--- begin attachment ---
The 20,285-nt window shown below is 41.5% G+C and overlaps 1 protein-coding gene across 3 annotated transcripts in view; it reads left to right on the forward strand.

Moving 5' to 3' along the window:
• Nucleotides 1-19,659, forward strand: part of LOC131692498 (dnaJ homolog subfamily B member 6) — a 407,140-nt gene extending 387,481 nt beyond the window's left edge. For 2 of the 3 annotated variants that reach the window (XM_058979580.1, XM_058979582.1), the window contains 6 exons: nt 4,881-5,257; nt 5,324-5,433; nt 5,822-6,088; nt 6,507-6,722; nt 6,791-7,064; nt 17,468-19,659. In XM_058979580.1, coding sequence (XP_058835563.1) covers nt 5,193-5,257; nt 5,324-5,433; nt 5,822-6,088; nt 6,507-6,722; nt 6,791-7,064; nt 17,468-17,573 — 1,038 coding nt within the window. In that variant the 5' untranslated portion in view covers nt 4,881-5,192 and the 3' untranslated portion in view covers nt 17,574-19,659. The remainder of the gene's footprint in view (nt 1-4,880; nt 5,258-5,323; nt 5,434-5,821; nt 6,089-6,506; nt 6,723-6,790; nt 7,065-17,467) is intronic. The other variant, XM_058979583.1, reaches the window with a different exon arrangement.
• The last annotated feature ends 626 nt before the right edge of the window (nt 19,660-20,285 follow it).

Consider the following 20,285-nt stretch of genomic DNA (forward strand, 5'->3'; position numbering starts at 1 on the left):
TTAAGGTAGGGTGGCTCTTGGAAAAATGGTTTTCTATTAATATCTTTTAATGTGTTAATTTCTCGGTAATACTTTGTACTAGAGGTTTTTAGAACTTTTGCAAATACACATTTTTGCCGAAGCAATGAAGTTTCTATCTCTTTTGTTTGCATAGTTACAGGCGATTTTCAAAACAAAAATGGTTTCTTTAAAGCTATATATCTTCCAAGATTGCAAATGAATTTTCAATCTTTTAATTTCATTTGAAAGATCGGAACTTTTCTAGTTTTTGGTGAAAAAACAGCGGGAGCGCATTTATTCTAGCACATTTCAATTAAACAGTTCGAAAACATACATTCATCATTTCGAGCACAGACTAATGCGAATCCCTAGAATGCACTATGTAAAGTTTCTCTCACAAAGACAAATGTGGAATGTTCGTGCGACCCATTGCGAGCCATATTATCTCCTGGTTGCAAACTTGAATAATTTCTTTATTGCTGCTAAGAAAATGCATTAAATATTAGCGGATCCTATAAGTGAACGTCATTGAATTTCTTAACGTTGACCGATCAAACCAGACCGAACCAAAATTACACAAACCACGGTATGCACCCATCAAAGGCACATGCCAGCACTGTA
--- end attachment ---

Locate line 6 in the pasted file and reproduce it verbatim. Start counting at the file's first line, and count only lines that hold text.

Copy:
TTAAGGTAGGGTGGCTCTTGGAAAAATGGTTTTCTATTAATATCTTTTAATGTGTTAATTTCTCGGTAATACTTTGTACTAGAGGTTTTTAGAACTTTTGCAAATACACATTTTTGCCGAAGCAATGAAGTTTCTATCTCTTTTGTTTGCATAGTTACAGGCGATTTTCAAAACAAAAATGGTTTCTTTAAAGCTATATATCTTCCAAGATTGCAAATGAATTTTCAATCTTTTAATTTCATTTGAAAGATCGGAACTTTTCTAGTTTTTGGTGAAAAAACAGCGGGAGCGCATTTATTCTAGCACATTTCAATTAAACAGTTCGAAAACATACATTCATCATTTCGAGCACAGACTAATGCGAATCCCTAGAATGCACTATGTAAAGTTTCTCTCACAAAGACAAATGTGGAATGTTCGTGCGACCCATTGCGAGCCATATTATCTCCTGGTTGCAAACTTGAATAATTTCTTTATTGCTGCTAAGAAAATGCATTAAATATTAGCGGATCCTATAAGTGAACGTCATTGAATTTCTTAACGTTGACCGATCAAACCAGACCGAACCAAAATTACACAAACCACGGTATGCACCCATCAAAGGCACATGCCAGCACTGTA